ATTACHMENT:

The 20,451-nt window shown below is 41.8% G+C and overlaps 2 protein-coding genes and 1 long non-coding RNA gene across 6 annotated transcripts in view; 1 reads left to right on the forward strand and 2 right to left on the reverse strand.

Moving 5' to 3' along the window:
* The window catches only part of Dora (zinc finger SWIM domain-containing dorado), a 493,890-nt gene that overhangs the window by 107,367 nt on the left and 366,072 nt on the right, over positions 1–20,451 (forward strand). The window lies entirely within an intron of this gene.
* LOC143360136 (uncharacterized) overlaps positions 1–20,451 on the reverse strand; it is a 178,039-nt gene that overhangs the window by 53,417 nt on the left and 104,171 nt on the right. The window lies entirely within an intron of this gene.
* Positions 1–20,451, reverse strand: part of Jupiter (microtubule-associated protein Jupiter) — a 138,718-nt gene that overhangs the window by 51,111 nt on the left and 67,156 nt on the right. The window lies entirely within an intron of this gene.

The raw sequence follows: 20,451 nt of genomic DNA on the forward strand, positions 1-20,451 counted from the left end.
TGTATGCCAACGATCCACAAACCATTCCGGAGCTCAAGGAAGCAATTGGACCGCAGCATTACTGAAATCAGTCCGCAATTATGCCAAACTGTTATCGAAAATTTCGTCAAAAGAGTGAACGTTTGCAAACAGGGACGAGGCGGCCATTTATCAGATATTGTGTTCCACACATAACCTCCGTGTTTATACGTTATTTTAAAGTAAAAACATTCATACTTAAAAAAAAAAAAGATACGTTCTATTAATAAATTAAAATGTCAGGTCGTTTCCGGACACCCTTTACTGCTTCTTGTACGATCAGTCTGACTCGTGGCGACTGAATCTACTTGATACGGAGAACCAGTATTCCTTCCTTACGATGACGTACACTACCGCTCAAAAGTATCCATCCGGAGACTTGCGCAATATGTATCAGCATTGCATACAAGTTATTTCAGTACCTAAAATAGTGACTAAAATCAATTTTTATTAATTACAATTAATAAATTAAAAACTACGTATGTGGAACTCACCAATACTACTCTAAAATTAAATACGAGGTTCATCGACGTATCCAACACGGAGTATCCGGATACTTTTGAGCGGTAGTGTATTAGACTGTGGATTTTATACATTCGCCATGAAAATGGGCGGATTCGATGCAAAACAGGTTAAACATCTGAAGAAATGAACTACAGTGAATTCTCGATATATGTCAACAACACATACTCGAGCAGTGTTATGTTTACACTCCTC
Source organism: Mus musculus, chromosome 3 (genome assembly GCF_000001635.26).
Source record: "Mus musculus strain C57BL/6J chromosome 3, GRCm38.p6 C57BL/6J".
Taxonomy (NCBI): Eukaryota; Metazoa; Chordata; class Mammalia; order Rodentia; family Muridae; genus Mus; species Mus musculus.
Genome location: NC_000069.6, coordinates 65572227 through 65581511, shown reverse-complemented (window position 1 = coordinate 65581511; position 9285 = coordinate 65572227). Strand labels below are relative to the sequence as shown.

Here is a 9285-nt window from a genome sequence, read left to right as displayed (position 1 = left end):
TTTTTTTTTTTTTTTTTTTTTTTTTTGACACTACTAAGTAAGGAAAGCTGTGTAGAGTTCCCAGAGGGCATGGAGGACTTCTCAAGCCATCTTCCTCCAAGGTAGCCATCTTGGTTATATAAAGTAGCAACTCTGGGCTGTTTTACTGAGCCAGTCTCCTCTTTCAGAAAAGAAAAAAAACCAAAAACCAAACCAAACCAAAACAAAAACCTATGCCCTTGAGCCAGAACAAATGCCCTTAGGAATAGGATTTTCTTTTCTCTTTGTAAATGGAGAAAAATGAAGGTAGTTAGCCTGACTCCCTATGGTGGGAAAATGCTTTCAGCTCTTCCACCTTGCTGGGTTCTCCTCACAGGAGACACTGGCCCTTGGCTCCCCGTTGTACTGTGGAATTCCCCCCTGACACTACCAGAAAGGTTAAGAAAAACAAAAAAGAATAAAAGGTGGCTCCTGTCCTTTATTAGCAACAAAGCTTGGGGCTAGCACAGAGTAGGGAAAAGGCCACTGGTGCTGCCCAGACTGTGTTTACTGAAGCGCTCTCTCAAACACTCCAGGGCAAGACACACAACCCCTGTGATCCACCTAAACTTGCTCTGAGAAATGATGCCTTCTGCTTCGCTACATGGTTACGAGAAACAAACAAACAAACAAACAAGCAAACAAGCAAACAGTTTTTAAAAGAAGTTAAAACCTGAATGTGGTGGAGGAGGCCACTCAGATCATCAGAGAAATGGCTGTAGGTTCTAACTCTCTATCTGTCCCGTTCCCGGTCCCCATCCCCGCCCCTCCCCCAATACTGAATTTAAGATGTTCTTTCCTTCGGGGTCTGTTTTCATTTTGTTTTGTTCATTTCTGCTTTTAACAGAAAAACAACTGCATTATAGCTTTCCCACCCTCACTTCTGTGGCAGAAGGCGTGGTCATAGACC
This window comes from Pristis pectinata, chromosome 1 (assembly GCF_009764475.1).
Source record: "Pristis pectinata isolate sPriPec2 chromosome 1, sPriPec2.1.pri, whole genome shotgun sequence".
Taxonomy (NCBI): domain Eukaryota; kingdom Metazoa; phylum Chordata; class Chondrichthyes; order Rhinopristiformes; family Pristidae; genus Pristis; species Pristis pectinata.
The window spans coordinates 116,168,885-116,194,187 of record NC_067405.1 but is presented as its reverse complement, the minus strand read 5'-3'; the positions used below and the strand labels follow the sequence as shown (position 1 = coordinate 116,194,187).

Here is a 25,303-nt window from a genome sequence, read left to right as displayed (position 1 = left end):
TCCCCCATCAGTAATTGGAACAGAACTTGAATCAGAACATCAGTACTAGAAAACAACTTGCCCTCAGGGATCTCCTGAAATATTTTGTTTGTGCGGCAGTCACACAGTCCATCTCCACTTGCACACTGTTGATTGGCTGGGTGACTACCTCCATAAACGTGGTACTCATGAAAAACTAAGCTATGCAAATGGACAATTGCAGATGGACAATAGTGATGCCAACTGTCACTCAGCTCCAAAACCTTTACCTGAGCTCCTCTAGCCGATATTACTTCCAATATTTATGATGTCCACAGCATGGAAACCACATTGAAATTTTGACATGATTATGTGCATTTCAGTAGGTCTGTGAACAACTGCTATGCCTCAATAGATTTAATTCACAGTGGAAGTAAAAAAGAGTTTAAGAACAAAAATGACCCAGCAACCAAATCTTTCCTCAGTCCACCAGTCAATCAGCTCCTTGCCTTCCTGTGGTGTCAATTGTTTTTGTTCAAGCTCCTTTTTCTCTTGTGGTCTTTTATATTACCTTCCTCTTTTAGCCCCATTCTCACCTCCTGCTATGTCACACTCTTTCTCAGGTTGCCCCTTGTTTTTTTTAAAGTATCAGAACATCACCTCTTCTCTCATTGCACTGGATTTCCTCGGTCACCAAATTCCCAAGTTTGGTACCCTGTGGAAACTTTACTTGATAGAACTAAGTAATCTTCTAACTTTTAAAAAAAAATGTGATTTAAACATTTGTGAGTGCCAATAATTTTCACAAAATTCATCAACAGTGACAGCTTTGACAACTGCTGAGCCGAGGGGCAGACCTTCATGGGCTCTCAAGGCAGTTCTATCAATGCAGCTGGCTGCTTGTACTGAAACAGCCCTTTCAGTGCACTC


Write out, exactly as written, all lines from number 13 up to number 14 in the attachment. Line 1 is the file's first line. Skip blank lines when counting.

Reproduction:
TTTTTTTTTTTTTTTTTTTTTTTTTTGACACTACTAAGTAAGGAAAGCTGTGTAGAGTTCCCAGAGGGCATGGAGGACTTCTCAAGCCATCTTCCTCCAAGGTAGCCATCTTGGTTATATAAAGTAGCAACTCTGGGCTGTTTTACTGAGCCAGTCTCCTCTTTCAGAAAAGAAAAAAAACCAAAAACCAAACCAAACCAAAACAAAAACCTATGCCCTTGAGCCAGAACAAATGCCCTTAGGAATAGGATTTTCTTTTCTCTTTGTAAATGGAGAAAAATGAAGGTAGTTAGCCTGACTCCCTATGGTGGGAAAATGCTTTCAGCTCTTCCACCTTGCTGGGTTCTCCTCACAGGAGACACTGGCCCTTGGCTCCCCGTTGTACTGTGGAATTCCCCCCTGACACTACCAGAAAGGTTAAGAAAAACAAAAAAGAATAAAAGGTGGCTCCTGTCCTTTATTAGCAACAAAGCTTGGGGCTAGCACAGAGTAGGGAAAAGGCCACTGGTGCTGCCCAGACTGTGTTTACTGAAGCGCTCTCTCAAACACTCCAGGGCAAGACACACAACCCCTGTGATCCACCTAAACTTGCTCTGAGAAATGATGCCTTCTGCTTCGCTACATGGTTACGAGAAACAAACAAACAAACAAACAAGCAAACAAGCAAACAGTTTTTAAAAGAAGTTAAAACCTGAATGTGGTGGAGGAGGCCACTCAGATCATCAGAGAAATGGCTGTAGGTTCTAACTCTCTATCTGTCCCGTTCCCGGTCCCCATCCCCGCCCCTCCCCCAATACTGAATTTAAGATGTTCTTTCCTTCGGGGTCTGTTTTCATTTTGTTTTGTTCATTTCTGCTTTTAACAGAAAAACAACTGCATTATAGCTTTCCCACCCTCACTTCTGTGGCAGAAGGCGTGGTCATAGACC
This window comes from Pristis pectinata, chromosome 1 (assembly GCF_009764475.1).